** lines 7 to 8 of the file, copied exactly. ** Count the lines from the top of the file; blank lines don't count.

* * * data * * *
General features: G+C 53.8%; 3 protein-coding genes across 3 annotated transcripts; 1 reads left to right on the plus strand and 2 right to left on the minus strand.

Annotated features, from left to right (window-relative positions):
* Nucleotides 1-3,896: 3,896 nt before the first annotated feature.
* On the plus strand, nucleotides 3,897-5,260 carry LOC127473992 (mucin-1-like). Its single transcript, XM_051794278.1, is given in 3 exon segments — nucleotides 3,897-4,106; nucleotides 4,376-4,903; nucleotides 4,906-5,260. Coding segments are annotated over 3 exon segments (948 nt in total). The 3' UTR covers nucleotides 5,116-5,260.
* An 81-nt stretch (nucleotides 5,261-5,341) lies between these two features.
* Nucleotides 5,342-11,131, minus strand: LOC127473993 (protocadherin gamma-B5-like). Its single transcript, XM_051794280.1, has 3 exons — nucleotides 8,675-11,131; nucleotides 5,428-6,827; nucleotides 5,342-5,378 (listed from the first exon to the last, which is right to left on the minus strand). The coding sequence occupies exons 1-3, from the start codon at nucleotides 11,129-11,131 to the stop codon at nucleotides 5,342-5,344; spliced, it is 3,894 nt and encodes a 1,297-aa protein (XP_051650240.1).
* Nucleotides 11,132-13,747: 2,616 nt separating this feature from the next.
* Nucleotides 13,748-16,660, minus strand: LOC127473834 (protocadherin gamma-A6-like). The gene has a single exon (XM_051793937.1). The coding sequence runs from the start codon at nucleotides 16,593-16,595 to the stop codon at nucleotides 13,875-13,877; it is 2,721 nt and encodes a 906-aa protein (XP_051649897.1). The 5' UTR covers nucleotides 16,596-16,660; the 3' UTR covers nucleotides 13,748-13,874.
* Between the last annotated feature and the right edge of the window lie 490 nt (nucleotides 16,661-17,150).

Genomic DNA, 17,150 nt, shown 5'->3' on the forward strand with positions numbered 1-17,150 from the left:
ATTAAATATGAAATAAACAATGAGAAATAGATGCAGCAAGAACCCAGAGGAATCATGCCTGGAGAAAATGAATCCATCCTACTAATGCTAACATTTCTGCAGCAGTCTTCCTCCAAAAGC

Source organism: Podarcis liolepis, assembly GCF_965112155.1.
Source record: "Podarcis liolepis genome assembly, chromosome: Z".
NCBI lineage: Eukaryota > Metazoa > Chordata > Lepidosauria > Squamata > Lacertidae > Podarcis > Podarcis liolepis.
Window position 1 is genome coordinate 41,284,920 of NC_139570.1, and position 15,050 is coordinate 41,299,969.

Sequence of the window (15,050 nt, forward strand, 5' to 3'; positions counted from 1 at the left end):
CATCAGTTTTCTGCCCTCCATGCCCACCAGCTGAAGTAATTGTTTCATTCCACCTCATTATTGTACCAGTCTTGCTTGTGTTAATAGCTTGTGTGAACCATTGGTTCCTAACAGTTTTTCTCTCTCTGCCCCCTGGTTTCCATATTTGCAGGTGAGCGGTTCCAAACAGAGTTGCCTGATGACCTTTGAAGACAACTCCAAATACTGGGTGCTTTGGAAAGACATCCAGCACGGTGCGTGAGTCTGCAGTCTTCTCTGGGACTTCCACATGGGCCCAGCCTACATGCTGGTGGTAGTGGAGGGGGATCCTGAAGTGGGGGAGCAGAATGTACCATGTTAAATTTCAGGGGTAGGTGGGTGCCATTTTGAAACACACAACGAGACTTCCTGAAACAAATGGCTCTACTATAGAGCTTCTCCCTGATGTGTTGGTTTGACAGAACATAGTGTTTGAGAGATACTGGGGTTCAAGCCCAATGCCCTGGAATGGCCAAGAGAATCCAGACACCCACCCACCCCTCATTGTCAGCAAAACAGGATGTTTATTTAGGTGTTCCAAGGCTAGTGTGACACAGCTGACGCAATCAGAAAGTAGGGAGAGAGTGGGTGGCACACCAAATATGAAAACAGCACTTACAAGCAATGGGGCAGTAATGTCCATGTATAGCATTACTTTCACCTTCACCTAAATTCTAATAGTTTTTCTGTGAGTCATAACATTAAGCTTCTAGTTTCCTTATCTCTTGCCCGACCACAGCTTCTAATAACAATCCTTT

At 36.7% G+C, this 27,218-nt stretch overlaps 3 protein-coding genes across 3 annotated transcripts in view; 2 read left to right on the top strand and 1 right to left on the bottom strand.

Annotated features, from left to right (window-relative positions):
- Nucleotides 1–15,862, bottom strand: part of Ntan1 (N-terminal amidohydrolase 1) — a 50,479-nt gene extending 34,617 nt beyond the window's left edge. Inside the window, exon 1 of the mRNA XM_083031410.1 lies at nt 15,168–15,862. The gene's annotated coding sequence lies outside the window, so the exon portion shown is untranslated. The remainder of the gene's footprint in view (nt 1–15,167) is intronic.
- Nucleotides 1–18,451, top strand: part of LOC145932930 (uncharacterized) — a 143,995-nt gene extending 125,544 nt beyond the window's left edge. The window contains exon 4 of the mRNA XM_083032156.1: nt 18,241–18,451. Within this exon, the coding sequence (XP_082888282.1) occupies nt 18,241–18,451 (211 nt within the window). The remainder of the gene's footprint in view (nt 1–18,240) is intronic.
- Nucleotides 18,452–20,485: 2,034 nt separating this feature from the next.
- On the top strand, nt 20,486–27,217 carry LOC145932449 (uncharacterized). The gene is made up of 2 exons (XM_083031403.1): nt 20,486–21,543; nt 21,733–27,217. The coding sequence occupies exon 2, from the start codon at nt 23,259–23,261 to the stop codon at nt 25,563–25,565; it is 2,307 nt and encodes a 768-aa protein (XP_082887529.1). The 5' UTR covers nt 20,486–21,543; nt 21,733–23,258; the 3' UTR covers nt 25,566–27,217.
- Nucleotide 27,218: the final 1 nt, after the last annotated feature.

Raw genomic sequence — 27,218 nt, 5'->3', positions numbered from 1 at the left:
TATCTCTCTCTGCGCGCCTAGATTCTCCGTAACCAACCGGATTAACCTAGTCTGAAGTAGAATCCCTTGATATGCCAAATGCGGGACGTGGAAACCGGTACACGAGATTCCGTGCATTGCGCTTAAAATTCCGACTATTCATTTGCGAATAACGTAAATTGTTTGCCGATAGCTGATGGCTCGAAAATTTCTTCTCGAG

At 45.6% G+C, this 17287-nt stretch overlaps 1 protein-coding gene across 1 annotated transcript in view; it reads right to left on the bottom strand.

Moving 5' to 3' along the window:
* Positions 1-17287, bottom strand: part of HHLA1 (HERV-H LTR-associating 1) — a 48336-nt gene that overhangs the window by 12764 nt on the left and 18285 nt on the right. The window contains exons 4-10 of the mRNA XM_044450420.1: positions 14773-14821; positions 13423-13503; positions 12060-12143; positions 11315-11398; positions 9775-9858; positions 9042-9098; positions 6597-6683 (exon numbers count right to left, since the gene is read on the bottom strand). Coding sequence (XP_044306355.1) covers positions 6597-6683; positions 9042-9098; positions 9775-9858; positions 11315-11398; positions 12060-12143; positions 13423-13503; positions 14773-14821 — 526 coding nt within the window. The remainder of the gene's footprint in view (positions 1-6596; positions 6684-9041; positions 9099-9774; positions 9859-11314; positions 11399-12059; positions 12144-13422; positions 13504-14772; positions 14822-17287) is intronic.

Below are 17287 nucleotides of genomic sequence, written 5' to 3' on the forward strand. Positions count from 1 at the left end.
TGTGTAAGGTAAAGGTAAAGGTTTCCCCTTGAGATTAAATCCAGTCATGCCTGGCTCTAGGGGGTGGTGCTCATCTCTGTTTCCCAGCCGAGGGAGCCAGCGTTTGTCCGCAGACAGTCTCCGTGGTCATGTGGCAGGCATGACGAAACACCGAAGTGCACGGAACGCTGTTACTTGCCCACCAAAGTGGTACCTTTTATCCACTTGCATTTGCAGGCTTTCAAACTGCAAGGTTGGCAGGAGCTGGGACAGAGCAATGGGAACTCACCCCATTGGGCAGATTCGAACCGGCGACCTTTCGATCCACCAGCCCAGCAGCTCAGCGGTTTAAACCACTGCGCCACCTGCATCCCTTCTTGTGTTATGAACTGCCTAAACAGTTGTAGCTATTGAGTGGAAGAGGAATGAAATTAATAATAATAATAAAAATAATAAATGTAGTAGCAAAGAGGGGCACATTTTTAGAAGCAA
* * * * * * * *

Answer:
* Nucleotides 11,132-13,747: 2,616 nt separating this feature from the next.
* Nucleotides 13,748-16,660, minus strand: LOC127473834 (protocadherin gamma-A6-like). The gene has a single exon (XM_051793937.1). The coding sequence runs from the start codon at nucleotides 16,593-16,595 to the stop codon at nucleotides 13,875-13,877; it is 2,721 nt and encodes a 906-aa protein (XP_051649897.1). The 5' UTR covers nucleotides 16,596-16,660; the 3' UTR covers nucleotides 13,748-13,874.